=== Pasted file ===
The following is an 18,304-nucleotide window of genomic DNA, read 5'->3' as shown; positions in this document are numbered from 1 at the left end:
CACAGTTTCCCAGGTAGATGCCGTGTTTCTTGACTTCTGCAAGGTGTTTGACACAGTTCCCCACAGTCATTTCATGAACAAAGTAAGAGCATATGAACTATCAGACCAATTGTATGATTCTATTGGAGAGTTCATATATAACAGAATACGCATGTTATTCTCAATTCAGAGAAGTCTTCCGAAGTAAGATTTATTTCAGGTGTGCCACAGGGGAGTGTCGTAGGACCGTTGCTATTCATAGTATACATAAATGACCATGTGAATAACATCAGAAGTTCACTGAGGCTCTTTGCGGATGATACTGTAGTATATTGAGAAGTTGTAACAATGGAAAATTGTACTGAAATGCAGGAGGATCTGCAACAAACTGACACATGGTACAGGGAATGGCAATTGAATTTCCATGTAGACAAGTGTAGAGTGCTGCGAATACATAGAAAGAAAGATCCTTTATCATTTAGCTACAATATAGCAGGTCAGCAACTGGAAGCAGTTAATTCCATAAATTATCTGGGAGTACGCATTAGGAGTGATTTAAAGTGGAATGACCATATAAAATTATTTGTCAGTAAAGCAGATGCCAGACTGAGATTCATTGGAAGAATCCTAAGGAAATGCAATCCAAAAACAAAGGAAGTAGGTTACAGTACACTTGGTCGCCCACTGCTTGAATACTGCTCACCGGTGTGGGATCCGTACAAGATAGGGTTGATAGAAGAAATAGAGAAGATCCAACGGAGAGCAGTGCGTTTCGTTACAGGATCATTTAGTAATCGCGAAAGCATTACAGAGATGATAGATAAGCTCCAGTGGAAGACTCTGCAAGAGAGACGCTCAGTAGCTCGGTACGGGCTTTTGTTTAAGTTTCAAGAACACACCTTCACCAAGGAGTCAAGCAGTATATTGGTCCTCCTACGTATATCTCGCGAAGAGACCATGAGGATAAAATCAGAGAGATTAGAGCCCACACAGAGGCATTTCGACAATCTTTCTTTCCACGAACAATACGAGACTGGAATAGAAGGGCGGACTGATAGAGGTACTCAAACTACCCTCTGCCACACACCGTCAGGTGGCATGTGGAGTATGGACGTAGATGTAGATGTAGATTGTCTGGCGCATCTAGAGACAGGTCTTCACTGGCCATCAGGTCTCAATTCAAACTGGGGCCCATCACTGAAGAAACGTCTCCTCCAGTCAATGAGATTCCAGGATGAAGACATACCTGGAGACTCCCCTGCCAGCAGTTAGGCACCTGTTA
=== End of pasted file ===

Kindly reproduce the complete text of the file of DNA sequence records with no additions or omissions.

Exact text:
The following is an 18,304-nucleotide window of genomic DNA, read 5'->3' as shown; positions in this document are numbered from 1 at the left end:
CACAGTTTCCCAGGTAGATGCCGTGTTTCTTGACTTCTGCAAGGTGTTTGACACAGTTCCCCACAGTCATTTCATGAACAAAGTAAGAGCATATGAACTATCAGACCAATTGTATGATTCTATTGGAGAGTTCATATATAACAGAATACGCATGTTATTCTCAATTCAGAGAAGTCTTCCGAAGTAAGATTTATTTCAGGTGTGCCACAGGGGAGTGTCGTAGGACCGTTGCTATTCATAGTATACATAAATGACCATGTGAATAACATCAGAAGTTCACTGAGGCTCTTTGCGGATGATACTGTAGTATATTGAGAAGTTGTAACAATGGAAAATTGTACTGAAATGCAGGAGGATCTGCAACAAACTGACACATGGTACAGGGAATGGCAATTGAATTTCCATGTAGACAAGTGTAGAGTGCTGCGAATACATAGAAAGAAAGATCCTTTATCATTTAGCTACAATATAGCAGGTCAGCAACTGGAAGCAGTTAATTCCATAAATTATCTGGGAGTACGCATTAGGAGTGATTTAAAGTGGAATGACCATATAAAATTATTTGTCAGTAAAGCAGATGCCAGACTGAGATTCATTGGAAGAATCCTAAGGAAATGCAATCCAAAAACAAAGGAAGTAGGTTACAGTACACTTGGTCGCCCACTGCTTGAATACTGCTCACCGGTGTGGGATCCGTACAAGATAGGGTTGATAGAAGAAATAGAGAAGATCCAACGGAGAGCAGTGCGTTTCGTTACAGGATCATTTAGTAATCGCGAAAGCATTACAGAGATGATAGATAAGCTCCAGTGGAAGACTCTGCAAGAGAGACGCTCAGTAGCTCGGTACGGGCTTTTGTTTAAGTTTCAAGAACACACCTTCACCAAGGAGTCAAGCAGTATATTGGTCCTCCTACGTATATCTCGCGAAGAGACCATGAGGATAAAATCAGAGAGATTAGAGCCCACACAGAGGCATTTCGACAATCTTTCTTTCCACGAACAATACGAGACTGGAATAGAAGGGCGGACTGATAGAGGTACTCAAACTACCCTCTGCCACACACCGTCAGGTGGCATGTGGAGTATGGACGTAGATGTAGATGTAGATTGTCTGGCGCATCTAGAGACAGGTCTTCACTGGCCATCAGGTCTCAATTCAAACTGGGGCCCATCACTGAAGAAACGTCTCCTCCAGTCAATGAGATTCCAGGATGAAGACATACCTGGAGACTCCCCTGCCAGCAGTTAGGCACCTGTTA